Marpa National Park (CYPAL) Tropical North Queensland

Nature, culture and history

    Natural environment

    Marpa National Park (CYPAL) is comprised of three, sandstone continental islands known as Ronganhu, Errewerpinha and Olilu.

    The island foreshores are a combination of small, sandy mangrove beaches and rocky sandstone and are subject to varying amounts of both natural erosion and growth. Along the exposed south-east foreshore, large sandstone boulders lie discarded from the cliff faces above.

    Image of two sooty oystercatchers.

    Sooty oystercatchers.

    Photo credit: Queensland Government

    Image of a black flying-fox hanging from a branch.

    Black flying-fox.

    Photo credit: Bruce Thompson © Queensland Government

    The grassed summit of Ronganhu is windswept with few shrubs and large rocky areas. Olilu has similar vegetation, mainly grassland or herbland between its many bare, rocky areas. Wind-sheared shrubs are scattered in sheltered spots.

    The islands have remained pristine, providing an important home for many plants and animals. Vulnerable beach stone-curlews Esacus magnirostris, near threatened (rare) eastern curlews Numenius madagascariensis and sooty oystercatchers Haematopus fuliginosus can be seen along the shore while white-bellied sea-eagles Haliaeetus leucogaster, peregrine falcons Falco peregrinus and eastern ospreys Pandion cristatus fly overhead.

    During the day, terns leave the colony to feed at sea. See their swift and graceful flights to and from the island and watch as they hover over the water, dipping and plunging to feed on small fish. At night they return to the island and gather in large groups, roosting on the ground and in low bushes.

    Terrestrial birds such as pied currawongs Strepera graculina and rose-crowned fruit-doves Ptilinopus regina can be found on the islands. Look for varied honeyeaters Lichenostomus versicolor and dusky honeyeaters Myzomela obscura feeding on the nectar of grevilleas. The profusely flowering bushman’s clothes peg trees produce large amounts of nectar, attracting a variety of birds. However, it is the woody fruits, that were once used as clothes pegs, that gives the tree its name.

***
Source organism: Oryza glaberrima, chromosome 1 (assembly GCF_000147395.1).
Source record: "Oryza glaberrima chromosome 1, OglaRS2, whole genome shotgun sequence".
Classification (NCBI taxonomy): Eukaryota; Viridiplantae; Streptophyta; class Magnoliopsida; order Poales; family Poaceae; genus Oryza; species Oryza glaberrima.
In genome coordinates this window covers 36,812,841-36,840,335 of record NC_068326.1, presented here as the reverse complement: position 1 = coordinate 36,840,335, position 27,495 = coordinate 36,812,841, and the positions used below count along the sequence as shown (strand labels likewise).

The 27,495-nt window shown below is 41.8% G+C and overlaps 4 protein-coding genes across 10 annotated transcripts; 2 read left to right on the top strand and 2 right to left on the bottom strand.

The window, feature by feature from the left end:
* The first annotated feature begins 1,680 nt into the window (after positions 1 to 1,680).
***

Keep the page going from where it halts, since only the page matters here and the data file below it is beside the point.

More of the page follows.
Wandering about the rocky outcrops, discover black-tailed monitor lizards Varanus tristis scampering into crevices. Along the foreshore near threatened (rare) rusty monitors Varanus semiremex live in holes in mangrove trees. Fish, crabs and insects are their favoured meal. Witness the evening exodus of black flying-foxes as they fly from their roosts in the mangroves in search of native blossoms and fruits.

    Surrounding the islands, fringing reefs and seagrass beds provide food and shelter to animals such as dolphins, dugongs, turtles and estuarine crocodiles Crocodylus porosus. During the breeding season vulnerable green turtles Chelonia mydas may be seen nesting on the beaches of Ronganhu and Olilu islands. Seagrass beds are also a significant nursery for commercial prawn species.

    Cultural awareness and protocol video

    As part of the ongoing commitments to strengthen relationships with Traditional Owners in the Great Barrier Reef World Heritage Area, the Queensland Government, in partnership with the Great Barrier Reef Marine Park Authority, is developing cultural awareness and protocol videos about the principles of visiting and working respectfully on Country.

    These videos highlight the intrinsic connection that Traditional Owners have to their Country while also providing them with an opportunity to share their stories, personal insights, experiences and cultural guidance for working on Country.

    • There are currently no park alerts for this park.